“Having spoken to the coaches this week, they all know exactly what the IRB is aiming to achieve with the referees and they have been informed that there are no changes in emphasis. It is encouraging to note that the coaches have all bought into the process and are in agreement with the key areas of focus,” added Jeffrey.

The referees also met as a group this week to establish a clear and common direction for the upcoming tournament.

International referee Nigel Owens, who will take charge of two matches during the RBS 6 Nations, said: “From a referee’s perspective a meeting like this makes a big difference for everyone to be on the same wavelength in terms of what is expected from us and by us.”

“There is a clear direction for the tournament in terms of giving teams a chance to play attacking rugby while penalising foul play. So it’s certainly of benefit to get together as a group in order to improve the product that is the 6 Nations and get that extra per cent out of everyone on the park.”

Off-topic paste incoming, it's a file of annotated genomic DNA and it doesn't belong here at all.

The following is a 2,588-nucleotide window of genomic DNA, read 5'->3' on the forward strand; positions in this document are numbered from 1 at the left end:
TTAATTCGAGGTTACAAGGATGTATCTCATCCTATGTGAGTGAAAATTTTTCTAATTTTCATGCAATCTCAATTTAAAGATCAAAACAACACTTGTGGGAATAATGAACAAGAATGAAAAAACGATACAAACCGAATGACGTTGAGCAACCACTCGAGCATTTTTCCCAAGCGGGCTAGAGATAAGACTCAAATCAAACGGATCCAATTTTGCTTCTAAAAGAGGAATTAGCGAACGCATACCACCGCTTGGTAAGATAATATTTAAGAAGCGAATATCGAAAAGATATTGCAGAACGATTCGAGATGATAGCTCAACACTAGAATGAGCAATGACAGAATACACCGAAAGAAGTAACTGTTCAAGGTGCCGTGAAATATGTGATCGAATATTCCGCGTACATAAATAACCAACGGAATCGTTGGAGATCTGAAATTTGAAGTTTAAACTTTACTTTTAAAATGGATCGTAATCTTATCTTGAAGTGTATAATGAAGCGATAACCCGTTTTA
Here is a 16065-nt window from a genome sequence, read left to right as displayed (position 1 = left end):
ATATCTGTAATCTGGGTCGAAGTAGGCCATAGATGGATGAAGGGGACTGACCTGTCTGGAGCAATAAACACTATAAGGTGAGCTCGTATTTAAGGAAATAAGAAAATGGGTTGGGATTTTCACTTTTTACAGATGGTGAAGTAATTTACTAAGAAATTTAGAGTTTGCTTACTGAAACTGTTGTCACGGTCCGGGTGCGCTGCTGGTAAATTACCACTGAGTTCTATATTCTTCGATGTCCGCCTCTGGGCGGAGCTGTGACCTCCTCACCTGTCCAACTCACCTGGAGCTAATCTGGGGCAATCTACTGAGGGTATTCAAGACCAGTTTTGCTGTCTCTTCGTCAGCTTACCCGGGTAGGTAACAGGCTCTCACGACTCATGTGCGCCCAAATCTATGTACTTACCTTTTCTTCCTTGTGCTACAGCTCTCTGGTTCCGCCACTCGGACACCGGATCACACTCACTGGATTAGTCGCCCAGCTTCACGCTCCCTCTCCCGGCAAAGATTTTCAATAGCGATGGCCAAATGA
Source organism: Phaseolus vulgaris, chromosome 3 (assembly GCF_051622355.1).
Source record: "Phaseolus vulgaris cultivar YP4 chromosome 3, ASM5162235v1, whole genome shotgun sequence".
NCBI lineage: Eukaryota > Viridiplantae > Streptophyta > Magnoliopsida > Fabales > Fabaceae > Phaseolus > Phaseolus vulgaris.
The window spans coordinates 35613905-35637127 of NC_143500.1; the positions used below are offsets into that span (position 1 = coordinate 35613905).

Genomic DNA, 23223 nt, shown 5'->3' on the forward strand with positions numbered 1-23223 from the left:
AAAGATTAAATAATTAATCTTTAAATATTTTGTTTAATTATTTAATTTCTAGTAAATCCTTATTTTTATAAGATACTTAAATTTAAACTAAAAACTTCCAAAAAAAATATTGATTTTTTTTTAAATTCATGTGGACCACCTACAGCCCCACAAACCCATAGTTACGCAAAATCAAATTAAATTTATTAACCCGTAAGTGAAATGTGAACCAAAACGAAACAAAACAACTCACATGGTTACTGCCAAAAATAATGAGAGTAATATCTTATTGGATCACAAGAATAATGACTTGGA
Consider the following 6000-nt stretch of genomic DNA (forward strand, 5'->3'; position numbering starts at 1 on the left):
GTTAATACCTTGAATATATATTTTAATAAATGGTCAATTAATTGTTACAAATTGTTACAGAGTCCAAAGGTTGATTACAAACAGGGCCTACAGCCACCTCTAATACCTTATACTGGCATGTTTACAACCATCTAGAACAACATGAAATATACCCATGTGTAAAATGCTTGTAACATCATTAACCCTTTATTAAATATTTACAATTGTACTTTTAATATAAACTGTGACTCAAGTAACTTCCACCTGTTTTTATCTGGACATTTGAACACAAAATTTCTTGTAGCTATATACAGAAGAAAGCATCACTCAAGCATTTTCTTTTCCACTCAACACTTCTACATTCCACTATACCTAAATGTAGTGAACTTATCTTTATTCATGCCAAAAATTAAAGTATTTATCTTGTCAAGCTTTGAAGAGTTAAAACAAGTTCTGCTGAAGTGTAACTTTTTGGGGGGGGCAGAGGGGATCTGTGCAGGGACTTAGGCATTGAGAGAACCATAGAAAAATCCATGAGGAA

“We had a similar conference ahead of Rugby World Cup 2011 which worked well and I’m sure the same will be said of this one. After all, the laws and directives are ultimately there to enhance the Game.”

The meeting included: Jacques Brunel (Italy), Rob Howley (Wales), Scott Johnson (Scotland), Declan Kidney (Ireland), Graham Rowntree (England), Philippe Saint-André (France), John Feehan, Jon Davis (both 6 Nations), Donal Courtney (European Rugby Cup and member of IRB Match Official Selection Committee), Joël Jutge (IRB IRB High Performance Match Official Manager) and John Jeffrey.

The Scrum Steering Group comprises: David Barnes (IRPA), Mike Cron (NZRU), Didier Retière (FFR), Brian O’Shea (ARU), Norm Mottram (USA Rugby), Richie Dixon (GRU), Ken Quarrie (NZRU), Graham Mourie (Chairman of IRB Rugby Committee), John Jeffrey (IRB Council Member and SRU), Gavin Williams (RFU), Dr Martin Raftery (IRB Chief Medical Officer), Joël Jutge (IRB IRB High Performance Match Official Manager).

The group is supported by Dr Grant Trewartha and Dr Keith Stokes, members of the University of Bath research team.